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Draza Mihailovich Documentary (English - 2016)

Started by milos, September 17, 2019, 07:41:53 PM

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Few days ago, the 75th anniversary of the Operation Halyard was marked, but nobody even mentioned who organized and held this operation, like there were some random villagers who rescued more than 500 American airmen from the Germans. Why is this topic still a taboo, that is the question.



Colonel Dragoljub Draža Mihailović, during the war promoted into a General, was a military officer of the Kingdom of Yugoslavia specialized for the guerrilla warfare. After the Germans occupied Yugoslavia in the April of 1941, he did just what he was supposed to do - he gathered the remains of the military who did not want to surrender to the Germans, and organized a guerrilla resistance movement, called the Yugoslav Army in the Fatherland, or the Chetniks. (Meaning "Guerrillas".) They were under the supreme command of the Yugoslav King Peter II and the Yugoslav government in exile in Britain, receiving the orders and the financial help from them.

Draža Mihailović pictured on the cover of the Time magazine, May 25th 1942.

A poster for the 20th Century Fox movie "Chetniks! The Fighting Guerrillas" from January 1943.

Chetniks on the cover of the Newsweek magazine, November 8th 1943.

It was the largest and most effective resistance movement during the WWII. But near the end of the war, they were labeled as German collaborators by the Allies, who switched their support to the Yugoslav communist partisan movement, lead by Josip Broz Tito.

Just one small part of the Chetnik operations was the Group Gordon, organized by the British in order to sabotage the German reinforcements to the North African front. The British were sending the explosives by paradrop, which were then used by the Chetniks to destroy the German trains.

Mihailovic hinders Rommel

By Miloslav Samardzic

US Col. Robert McDowell, the most educated Allied officer in Yugoslavia during the war, says that any true history of WW2 should mention 1942 as the "year of the great Yugoslav, or Serb, counterattack."

"Gen. Mihailovich organized a network of saboteurs not just in Serbia, but in Hungary, Romania and Bulgaria, to disrupt railway traffic headed for Africa and the Eastern Front. Col. McDowell found out about this in the summer of 1942, not just from the Mediterranean intelligence HQ, but from Jewish organizations involved in smuggling Jews out of occupied Europe ", said Colonel Dragan Krsmanovic.

At the People's Museum in Nis, historian Aleksandar Dincic also discovered a report from a German counter-sabotage group charged with tracking the most successful Chetnik saboteur unit, codenamed "Group Gordon." According to the Germans, "Gordon" performed an incredible 1499 acts of diversion and sabotage. It is the biggest documented tally of any sabotage unit in WW2. And those are just the ones the Germans knew about.

The Germans finally destroyed "Group Gordon" in the summer of 1943. They caught 773 suspected members, and executed 396 after interrogation. 207 of the detained were sent to hard labor, 120 were released for lack of evidence, and 50 were kept for further interrogation. During their missions, 35 members of "Gordon" had died fighting or in demolition-related accidents.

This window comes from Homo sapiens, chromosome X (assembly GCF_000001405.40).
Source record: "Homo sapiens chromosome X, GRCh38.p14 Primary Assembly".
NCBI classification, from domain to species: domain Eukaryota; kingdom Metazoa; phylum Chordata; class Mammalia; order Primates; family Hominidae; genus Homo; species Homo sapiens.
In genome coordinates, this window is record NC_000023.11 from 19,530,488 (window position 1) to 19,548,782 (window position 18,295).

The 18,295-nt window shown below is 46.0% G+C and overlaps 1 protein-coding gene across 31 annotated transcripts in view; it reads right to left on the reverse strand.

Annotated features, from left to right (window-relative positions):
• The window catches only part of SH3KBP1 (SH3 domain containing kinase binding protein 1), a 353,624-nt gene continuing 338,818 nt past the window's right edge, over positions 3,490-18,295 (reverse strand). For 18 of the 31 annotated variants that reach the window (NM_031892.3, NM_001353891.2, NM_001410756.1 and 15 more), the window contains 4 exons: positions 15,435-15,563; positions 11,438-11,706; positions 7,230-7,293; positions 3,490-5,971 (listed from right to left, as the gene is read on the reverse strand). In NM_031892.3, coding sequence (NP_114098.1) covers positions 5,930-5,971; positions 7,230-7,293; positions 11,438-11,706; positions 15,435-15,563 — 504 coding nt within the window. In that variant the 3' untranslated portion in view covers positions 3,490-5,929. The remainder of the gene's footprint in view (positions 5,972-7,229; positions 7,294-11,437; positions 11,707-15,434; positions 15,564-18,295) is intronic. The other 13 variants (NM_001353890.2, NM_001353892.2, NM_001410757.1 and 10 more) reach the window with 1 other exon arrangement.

Another U.S. officer at the Chetnik HQ, guerrilla specialist Col. Albert Seitz, writes of Mihailovich: "I can't forget his magnificent struggle during the dark days when Rommel almost entered Alexandria... All the Chetnik efforts were devoted to blocking, diverting and destroying the railways in Morava Valley, leading to Salonica and Africa...The nationalists knew that war's increasing pace demanded they constantly pressure the Germans and Bulgarians, so they would need entire divisions to secure their long communication lines, going south towards Greece and Africa and east through Bulgaria and Romania to southern Russia."


The Germans classified those 1499 documented acts of diversion and sabotage like this:
- Telephone and telegraph interruptions: 320,
- Traffic interruptions (halls sabotage and deliberate failures): 524,
- Train slippage due to track damage: 156,
- Mining of water towers: 2,
- Traffic interruptions (diversions of maneuver and train personnel): 350,
- Deliberate train collisions (diversions of maneuver and train personnel): 78,
- Attacks on train stations (as of 31 December 1942): 56,
- Railway station attacks and demolitions: 13.

Visegrad area, September 1943. From left to right: American colonel Albert Seitz, British general Charles Armstrong and General Mihailovic

General Mihailovic with the representatives of the American military (from left to right): Colonel Robert McDowell, Captain George Musulin and Captain Nick Lalic

General Mihailovic and Colonel McDowell with Bosnian Chetniks. October 1944

Legion of Merit Chief Commander for Dragoljub Mihailovic

President Nixon about General Mihailovic

President Reagan about General Mihailovic


And finally, a short documentary film (English - 2016): Draza Mihailovich: Hero & Punishment

"Walking is the best possible exercise. Habituate yourself to walk very far." - Thomas Jefferson


I am very pleased to be a member here. In order for me to access the data fully.


I have just come across this declassified CIA document on their official website: "Mission to Mihailovic by Albert B. Seitz, Lt. Col." It is 91 pages long, I have just read the Foreword, and it should be interesting.

"Walking is the best possible exercise. Habituate yourself to walk very far." - Thomas Jefferson